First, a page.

Of the mints east of Rome, only three coins from the imperial mints of Siscia (two coins, only one example with an image) and Cyzicus are recorded on the PAS, with a further single provincial tetradrachm (the same coin recorded twice on the database – LEIC-0500B1 and LEIC-180E21) from Alexandria.
Florian (AD 276)
After Tacitus’ death in the summer of AD 276 in Cappadocia (Turkey), Florian took power and gained support not only of the senate but also the western provinces. In contrast, the eastern provinces put their support behind a rival claimant, the skilled military leader Probus who controlled elements of the Roman military there and likely had a hand in Tacitus’
demise. In theory, Probus at this point was a usurper given the senate’s recognition of Florian, but in a matter of months he in turn succeeded Florian as emperor. Probus’ presence in the east drew Florian away from campaign against the Goths where he had served as Tacitus’ praetorian prefect, the armies of the two men finally meeting near Tarsus (Cilicia).
Despite Florian’s larger force, Probus chipped away rather than engaging in an all-out battle that resulted in a coup which saw Florian’s own men depose and execute him. This probably happened in August/September of AD 276 after little more than two months as emperor.
Florian’s coinage largely followed that of Tacitus and coins were struck at most mints with the exception of the Syrian mints of Antioch and Tripolis, and the mint of Alexandria, all in areas that fell within the sphere of Probus’ usurpation. Coins from the individual mints can usually be identified by their types and associated mintmarks for the individual officinae that were in operation:
Although gold was struck for Florian, and a single aureus is recorded by Bland and Loriot (2010: p. 230, no. 487) from Oxfordshire, it is hugely rare in Britain. Denarii and smaller bronze denominations are also known, but we are essentially dealing with reformed radiates (aureliani) in Britain during this period. These are not common as PAS finds – there are just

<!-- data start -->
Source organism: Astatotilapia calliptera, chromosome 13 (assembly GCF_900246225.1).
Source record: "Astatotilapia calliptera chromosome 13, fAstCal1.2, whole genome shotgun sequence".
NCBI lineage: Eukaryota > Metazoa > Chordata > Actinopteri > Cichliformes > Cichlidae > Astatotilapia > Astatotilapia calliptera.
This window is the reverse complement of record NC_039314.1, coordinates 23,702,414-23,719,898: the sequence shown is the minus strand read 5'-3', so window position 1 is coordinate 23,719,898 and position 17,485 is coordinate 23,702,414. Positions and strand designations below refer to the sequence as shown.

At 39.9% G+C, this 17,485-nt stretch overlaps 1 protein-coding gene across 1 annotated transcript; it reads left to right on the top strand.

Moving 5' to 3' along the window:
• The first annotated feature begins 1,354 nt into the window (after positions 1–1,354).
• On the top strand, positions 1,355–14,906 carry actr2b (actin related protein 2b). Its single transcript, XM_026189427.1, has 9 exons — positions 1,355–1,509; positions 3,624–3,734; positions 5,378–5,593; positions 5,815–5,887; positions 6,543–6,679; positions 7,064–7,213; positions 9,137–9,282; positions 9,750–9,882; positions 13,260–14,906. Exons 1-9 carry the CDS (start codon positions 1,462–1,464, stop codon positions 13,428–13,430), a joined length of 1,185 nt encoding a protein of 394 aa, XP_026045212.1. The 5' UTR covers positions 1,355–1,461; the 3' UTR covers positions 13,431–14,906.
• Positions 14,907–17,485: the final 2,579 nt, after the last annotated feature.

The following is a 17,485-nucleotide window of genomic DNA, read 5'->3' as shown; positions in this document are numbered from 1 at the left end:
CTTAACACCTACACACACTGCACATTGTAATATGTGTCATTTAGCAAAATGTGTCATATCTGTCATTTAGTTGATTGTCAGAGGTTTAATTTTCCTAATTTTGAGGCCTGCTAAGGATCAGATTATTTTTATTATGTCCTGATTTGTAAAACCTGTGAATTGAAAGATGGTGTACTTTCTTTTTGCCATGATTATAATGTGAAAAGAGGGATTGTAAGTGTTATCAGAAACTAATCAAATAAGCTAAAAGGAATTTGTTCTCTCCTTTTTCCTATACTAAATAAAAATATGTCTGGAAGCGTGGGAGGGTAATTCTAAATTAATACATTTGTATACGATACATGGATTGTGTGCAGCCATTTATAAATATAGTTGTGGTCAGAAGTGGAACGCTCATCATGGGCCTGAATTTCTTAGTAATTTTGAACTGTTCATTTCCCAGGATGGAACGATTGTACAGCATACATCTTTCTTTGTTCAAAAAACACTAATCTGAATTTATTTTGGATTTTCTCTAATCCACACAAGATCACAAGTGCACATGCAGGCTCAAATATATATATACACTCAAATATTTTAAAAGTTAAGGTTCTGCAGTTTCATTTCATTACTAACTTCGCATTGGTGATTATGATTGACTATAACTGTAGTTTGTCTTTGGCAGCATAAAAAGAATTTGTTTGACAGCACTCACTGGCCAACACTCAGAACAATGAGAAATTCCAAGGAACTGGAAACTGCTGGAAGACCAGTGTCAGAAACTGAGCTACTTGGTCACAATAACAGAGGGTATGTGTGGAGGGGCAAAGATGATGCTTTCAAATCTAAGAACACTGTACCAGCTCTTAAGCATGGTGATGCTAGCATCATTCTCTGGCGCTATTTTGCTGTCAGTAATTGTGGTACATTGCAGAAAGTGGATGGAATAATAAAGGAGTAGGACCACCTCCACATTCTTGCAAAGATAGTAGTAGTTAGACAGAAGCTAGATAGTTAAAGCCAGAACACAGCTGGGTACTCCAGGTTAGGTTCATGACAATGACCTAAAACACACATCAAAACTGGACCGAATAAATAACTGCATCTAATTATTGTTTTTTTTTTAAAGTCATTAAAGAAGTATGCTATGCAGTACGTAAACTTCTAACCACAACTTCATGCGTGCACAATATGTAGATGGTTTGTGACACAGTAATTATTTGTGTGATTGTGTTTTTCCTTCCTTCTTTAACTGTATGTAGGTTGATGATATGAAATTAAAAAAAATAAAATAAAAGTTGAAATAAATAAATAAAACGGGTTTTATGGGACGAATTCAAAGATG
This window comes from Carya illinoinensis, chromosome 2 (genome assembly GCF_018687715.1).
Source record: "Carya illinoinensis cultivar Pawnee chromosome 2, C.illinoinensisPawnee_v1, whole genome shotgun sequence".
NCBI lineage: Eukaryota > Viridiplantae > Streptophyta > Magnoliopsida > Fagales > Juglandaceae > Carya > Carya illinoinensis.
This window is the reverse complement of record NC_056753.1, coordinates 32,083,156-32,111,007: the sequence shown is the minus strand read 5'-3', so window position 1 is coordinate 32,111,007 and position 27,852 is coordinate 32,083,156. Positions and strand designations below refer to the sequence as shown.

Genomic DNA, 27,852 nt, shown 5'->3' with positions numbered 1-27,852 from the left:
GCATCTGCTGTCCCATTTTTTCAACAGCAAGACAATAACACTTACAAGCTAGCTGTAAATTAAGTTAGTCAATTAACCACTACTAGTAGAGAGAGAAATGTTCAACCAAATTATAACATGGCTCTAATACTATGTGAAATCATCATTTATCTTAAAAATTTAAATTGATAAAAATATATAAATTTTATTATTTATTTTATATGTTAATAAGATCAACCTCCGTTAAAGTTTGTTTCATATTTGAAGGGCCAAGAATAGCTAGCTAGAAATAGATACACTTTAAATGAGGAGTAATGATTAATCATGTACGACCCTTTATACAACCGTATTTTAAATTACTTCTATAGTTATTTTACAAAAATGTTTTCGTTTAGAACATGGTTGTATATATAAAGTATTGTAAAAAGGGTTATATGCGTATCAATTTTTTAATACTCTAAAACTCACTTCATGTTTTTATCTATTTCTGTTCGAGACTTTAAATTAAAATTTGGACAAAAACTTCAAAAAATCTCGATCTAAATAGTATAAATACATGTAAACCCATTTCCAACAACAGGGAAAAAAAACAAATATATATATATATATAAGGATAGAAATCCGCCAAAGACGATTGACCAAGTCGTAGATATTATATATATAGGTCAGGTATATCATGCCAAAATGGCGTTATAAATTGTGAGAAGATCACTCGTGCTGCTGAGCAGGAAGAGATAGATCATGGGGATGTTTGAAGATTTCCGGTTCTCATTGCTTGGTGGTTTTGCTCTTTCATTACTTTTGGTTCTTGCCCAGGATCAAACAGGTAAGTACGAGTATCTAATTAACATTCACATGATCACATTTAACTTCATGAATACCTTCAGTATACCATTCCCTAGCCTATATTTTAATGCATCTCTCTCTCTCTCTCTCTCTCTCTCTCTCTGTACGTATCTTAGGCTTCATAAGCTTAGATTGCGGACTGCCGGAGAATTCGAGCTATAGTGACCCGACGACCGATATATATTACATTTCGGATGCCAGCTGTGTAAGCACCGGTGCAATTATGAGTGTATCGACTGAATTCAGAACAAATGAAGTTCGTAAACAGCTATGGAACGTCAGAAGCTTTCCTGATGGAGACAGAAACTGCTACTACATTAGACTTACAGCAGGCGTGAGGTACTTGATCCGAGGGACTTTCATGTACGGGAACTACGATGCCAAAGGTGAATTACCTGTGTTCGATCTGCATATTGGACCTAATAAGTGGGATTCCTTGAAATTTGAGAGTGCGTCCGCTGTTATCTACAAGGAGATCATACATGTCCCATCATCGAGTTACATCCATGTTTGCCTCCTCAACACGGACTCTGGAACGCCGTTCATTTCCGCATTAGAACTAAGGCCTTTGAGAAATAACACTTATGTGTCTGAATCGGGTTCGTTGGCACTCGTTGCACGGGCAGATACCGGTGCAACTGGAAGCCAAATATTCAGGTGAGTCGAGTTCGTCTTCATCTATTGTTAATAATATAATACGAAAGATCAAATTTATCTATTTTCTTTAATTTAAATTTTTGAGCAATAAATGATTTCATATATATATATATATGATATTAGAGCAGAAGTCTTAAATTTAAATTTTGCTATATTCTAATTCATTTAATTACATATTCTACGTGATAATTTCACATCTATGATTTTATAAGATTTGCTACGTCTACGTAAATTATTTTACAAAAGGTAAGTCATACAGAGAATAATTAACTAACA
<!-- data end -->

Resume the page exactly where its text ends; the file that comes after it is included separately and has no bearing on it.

eleven single finds, excluding 43 coins from the IARCW dataset that are mostly from the Rogiet Hoard like those of Tacitus. None of the 11 examples on the PAS are in great condition, although examples that appear in hoards tend to have better preservation.
Lugdunum remains the best represented of the mints with 6 coins (4 with images), followed by just two from Rome and a single example that is possibly from the mint of Siscia, the remaining two coins unclear.
References and further reading:
S. Estiot ‘The Later Third Century’ in The Oxford Handbook of Greek and Roman Coinage (Oxford, 2012)
D. Gricourt, Ripostiglio della Venèra. Caro – Diocleziano Vol. IV. Verona, 2000.
P. Bastien, Le monnayage de l’atelier de Lyon de la réouverture de l’atelier par Aurélien à la mort de Carin (274-285). Wetteren, 1976.
R. Abdy, E. Besly and F. López-Sánchez, ‘Gloucester, Gloucestershire’, in Coin Hoards from Roman Britain XIII, 2010: pp. 21-113; see also the Blackmoor Hoard: R Bland, ‘The Blackmoor Hoard’ CHRB III, 1982
E. M. Besly, ‘The Rogiet Hoard and the Coinage of Allectus’, BNJ 76, 2006: pp. 45-146 – available online here:
S. Estiot, MER-RIC: http://www.ric.mom.fr/en/info/hist6